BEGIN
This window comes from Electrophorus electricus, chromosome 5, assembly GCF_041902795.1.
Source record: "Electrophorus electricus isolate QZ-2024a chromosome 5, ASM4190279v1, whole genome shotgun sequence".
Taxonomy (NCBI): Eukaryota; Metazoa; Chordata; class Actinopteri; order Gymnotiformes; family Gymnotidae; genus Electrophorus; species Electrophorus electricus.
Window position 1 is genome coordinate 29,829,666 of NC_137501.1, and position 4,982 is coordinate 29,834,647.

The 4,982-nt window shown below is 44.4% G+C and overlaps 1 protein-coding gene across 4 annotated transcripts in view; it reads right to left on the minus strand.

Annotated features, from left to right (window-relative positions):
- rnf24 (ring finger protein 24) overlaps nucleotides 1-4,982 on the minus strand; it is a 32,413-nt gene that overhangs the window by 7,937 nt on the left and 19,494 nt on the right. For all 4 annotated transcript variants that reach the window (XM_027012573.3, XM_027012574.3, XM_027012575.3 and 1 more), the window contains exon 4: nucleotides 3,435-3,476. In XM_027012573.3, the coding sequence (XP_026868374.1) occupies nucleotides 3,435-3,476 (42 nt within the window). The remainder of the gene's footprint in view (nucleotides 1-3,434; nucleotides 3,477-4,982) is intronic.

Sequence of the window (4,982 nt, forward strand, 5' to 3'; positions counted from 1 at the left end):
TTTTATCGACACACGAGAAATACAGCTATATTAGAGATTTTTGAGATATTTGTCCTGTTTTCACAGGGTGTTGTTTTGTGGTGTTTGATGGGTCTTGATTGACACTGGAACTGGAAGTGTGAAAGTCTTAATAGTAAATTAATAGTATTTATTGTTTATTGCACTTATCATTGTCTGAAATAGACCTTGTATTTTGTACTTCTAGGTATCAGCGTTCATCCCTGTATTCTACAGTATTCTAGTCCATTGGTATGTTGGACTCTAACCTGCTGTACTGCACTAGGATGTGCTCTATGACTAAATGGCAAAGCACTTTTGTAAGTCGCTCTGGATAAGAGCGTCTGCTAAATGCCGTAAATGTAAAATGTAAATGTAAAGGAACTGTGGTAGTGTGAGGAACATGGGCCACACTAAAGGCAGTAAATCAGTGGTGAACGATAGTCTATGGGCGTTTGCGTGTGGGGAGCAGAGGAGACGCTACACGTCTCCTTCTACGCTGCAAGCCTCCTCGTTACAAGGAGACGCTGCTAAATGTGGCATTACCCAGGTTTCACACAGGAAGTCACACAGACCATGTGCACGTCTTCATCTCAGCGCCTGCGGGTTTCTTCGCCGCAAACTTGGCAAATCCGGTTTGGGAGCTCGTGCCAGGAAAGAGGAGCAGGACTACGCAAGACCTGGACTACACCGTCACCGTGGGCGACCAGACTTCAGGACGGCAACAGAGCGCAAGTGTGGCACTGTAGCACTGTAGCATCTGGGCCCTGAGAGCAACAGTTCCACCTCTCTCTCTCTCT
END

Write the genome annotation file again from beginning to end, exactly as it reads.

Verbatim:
This window comes from Electrophorus electricus, chromosome 5, assembly GCF_041902795.1.
Source record: "Electrophorus electricus isolate QZ-2024a chromosome 5, ASM4190279v1, whole genome shotgun sequence".
Taxonomy (NCBI): Eukaryota; Metazoa; Chordata; class Actinopteri; order Gymnotiformes; family Gymnotidae; genus Electrophorus; species Electrophorus electricus.
Window position 1 is genome coordinate 29,829,666 of NC_137501.1, and position 4,982 is coordinate 29,834,647.

The 4,982-nt window shown below is 44.4% G+C and overlaps 1 protein-coding gene across 4 annotated transcripts in view; it reads right to left on the minus strand.

Annotated features, from left to right (window-relative positions):
- rnf24 (ring finger protein 24) overlaps nucleotides 1-4,982 on the minus strand; it is a 32,413-nt gene that overhangs the window by 7,937 nt on the left and 19,494 nt on the right. For all 4 annotated transcript variants that reach the window (XM_027012573.3, XM_027012574.3, XM_027012575.3 and 1 more), the window contains exon 4: nucleotides 3,435-3,476. In XM_027012573.3, the coding sequence (XP_026868374.1) occupies nucleotides 3,435-3,476 (42 nt within the window). The remainder of the gene's footprint in view (nucleotides 1-3,434; nucleotides 3,477-4,982) is intronic.

Sequence of the window (4,982 nt, forward strand, 5' to 3'; positions counted from 1 at the left end):
TTTTATCGACACACGAGAAATACAGCTATATTAGAGATTTTTGAGATATTTGTCCTGTTTTCACAGGGTGTTGTTTTGTGGTGTTTGATGGGTCTTGATTGACACTGGAACTGGAAGTGTGAAAGTCTTAATAGTAAATTAATAGTATTTATTGTTTATTGCACTTATCATTGTCTGAAATAGACCTTGTATTTTGTACTTCTAGGTATCAGCGTTCATCCCTGTATTCTACAGTATTCTAGTCCATTGGTATGTTGGACTCTAACCTGCTGTACTGCACTAGGATGTGCTCTATGACTAAATGGCAAAGCACTTTTGTAAGTCGCTCTGGATAAGAGCGTCTGCTAAATGCCGTAAATGTAAAATGTAAATGTAAAGGAACTGTGGTAGTGTGAGGAACATGGGCCACACTAAAGGCAGTAAATCAGTGGTGAACGATAGTCTATGGGCGTTTGCGTGTGGGGAGCAGAGGAGACGCTACACGTCTCCTTCTACGCTGCAAGCCTCCTCGTTACAAGGAGACGCTGCTAAATGTGGCATTACCCAGGTTTCACACAGGAAGTCACACAGACCATGTGCACGTCTTCATCTCAGCGCCTGCGGGTTTCTTCGCCGCAAACTTGGCAAATCCGGTTTGGGAGCTCGTGCCAGGAAAGAGGAGCAGGACTACGCAAGACCTGGACTACACCGTCACCGTGGGCGACCAGACTTCAGGACGGCAACAGAGCGCAAGTGTGGCACTGTAGCACTGTAGCATCTGGGCCCTGAGAGCAACAGTTCCACCTCTCTCTCTCTCT